• "'I have 43 employees, and we'll bring in $43 million this year. That's $1 million per employee,' [uDate president Martin] Clifford said. 'We have zero cost of sales within our business ...The margins are almost super-margins.'" (source: MSNBC.com)

Google+Blogger is an ideal combination for serving this market.

Here's how I think Go_Ogle will happen:

Soon, Google will improve the searchability of "blogspace" by making it easy for bloggers to annotate their blogs with information about themselves and their blogger friends. This information will be encoded in an RDF dialect called FOAF (Friend of a Friend).

It will then dawn on people that the FOAF file is effectively a static online profile, while the associated blog is akin to a living profile (in the 'living document' sense).

With this, Googling people will come to encompass both researching people you have met -- already a common practice -- and researching people you would like to meet.

The upside potential of this, as introduced above, will prove too substantial for IPO-bound Google to ignore. (In addition, I believe leadership of the market for online matchmaking software is the gateway to early leadership of the market for lifelong learning and career services, which will be worth hundreds of trillions of dollars in the coming decades. Toward understanding the relationship between the two markets, consider: according to a recent American Demographics survey, couples in the U.S. meet primarily at work (36%) or school (27%). More on 'online dating software -> LLCS' here [opportunityservices.com] ).

Google will then acquire the best makers of RDF query tools and launch Go_Ogle, the mother of all online dating sites.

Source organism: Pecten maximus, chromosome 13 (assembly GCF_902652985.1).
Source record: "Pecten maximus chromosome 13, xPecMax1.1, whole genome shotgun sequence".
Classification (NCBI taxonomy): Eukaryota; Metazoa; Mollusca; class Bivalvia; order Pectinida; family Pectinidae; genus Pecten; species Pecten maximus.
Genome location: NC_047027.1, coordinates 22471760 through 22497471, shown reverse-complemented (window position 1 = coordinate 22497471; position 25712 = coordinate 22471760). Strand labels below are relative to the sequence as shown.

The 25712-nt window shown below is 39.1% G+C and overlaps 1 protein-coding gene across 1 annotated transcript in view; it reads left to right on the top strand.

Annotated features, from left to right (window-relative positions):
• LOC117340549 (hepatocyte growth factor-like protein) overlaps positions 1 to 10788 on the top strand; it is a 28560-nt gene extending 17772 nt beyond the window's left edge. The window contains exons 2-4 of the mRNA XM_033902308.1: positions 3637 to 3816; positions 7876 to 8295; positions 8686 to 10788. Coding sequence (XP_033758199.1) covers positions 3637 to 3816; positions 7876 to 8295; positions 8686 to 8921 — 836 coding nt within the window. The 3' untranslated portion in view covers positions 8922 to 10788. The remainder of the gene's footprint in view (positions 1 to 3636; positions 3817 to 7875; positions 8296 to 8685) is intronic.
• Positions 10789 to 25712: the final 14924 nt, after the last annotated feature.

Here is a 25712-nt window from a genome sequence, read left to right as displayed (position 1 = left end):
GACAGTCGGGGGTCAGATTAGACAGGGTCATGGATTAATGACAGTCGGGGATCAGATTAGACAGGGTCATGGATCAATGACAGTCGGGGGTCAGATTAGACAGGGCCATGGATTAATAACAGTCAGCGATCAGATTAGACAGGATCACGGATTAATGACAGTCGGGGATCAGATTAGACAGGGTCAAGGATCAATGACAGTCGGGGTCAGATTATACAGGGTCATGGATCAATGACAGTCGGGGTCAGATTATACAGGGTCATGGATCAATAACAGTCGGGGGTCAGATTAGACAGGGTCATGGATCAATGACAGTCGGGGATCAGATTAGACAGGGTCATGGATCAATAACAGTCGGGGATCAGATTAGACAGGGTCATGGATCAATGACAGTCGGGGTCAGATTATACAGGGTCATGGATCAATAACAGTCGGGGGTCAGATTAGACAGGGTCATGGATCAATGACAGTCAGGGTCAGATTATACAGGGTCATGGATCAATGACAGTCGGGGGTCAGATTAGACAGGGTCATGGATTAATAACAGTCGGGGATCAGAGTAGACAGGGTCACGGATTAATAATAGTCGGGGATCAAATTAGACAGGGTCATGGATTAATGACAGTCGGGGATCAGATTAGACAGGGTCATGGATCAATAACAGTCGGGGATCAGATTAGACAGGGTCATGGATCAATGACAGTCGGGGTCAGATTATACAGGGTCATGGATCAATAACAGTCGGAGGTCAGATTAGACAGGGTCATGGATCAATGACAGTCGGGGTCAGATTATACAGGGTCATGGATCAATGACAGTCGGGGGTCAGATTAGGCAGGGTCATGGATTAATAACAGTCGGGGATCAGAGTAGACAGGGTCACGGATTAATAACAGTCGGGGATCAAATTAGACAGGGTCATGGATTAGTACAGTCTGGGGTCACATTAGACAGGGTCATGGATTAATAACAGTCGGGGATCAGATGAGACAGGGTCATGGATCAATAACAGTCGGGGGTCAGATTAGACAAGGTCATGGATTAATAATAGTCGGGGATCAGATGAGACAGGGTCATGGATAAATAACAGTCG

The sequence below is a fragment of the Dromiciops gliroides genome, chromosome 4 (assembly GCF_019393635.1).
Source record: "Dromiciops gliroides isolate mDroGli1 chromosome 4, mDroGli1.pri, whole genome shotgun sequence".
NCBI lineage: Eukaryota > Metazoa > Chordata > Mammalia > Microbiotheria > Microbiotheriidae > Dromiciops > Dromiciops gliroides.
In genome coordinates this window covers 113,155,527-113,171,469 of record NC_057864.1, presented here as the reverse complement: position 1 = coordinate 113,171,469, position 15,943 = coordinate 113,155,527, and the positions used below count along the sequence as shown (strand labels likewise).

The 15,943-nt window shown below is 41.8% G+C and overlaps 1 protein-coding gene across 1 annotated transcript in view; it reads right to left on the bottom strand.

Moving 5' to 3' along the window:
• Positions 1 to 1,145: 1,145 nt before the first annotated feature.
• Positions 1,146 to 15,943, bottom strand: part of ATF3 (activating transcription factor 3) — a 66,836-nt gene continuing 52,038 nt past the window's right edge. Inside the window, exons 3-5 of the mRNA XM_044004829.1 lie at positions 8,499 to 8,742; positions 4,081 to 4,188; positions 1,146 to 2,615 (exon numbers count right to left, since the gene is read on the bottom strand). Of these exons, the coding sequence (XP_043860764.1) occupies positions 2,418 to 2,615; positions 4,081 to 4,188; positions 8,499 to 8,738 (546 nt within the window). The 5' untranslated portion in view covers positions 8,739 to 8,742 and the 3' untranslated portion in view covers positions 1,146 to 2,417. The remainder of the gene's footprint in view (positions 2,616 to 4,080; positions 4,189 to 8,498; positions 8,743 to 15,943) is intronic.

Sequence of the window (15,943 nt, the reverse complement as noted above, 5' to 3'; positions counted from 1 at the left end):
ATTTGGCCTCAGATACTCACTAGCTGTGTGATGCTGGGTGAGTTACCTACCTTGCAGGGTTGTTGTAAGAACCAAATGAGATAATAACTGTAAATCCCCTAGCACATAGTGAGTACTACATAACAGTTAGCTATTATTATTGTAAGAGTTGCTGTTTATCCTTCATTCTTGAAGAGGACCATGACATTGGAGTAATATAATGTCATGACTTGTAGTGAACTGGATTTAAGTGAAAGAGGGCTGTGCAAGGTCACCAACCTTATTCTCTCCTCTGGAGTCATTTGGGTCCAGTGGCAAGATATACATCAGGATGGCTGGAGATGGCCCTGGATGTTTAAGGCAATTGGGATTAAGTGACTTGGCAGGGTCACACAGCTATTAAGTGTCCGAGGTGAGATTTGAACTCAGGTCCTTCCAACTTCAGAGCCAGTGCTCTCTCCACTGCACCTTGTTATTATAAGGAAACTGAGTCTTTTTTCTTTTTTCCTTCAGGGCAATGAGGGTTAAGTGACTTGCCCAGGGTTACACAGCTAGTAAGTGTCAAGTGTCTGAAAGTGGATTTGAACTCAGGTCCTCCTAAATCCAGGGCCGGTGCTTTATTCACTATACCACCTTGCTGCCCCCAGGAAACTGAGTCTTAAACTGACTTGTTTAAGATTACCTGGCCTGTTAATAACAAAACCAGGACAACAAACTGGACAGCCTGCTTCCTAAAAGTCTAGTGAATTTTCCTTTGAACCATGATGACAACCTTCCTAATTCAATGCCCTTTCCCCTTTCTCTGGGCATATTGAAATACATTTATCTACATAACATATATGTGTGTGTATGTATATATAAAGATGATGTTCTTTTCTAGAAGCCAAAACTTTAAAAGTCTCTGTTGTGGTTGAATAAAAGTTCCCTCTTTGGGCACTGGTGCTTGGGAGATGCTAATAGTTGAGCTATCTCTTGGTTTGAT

Why not do it in real time? (2, Informative)

SLot (82781) | more than 11 years ago | (#5521752)

With an open source tool instead.

Etherape [sourceforge.net]

Can't believe the author left that one out.

Re:Why not do it in real time? (0)

Anonymous Coward | more than 11 years ago | (#5522512)

OMG ! I can't believe it, you understand either absolutely NOTHING to what he's looking for, or nothing to what Etherape is for. All in all, you are really stupid but if you're less than 14 we will forgive you.

Google needs a moderation system. (2, Insightful)

revmoo (652952) | more than 11 years ago | (#5521754)

One thing I really wish google would implement is some sort of result-moderation system. People could sign up, and would be able to moderate search results, so that when other people searched for the same thing, higher rated results would appear towards the top. I think it would cut down on a lot of porn spamming and such that is extremely common on google. Some things, you just *can't* search for, because the results are so badly spammed by porn sites.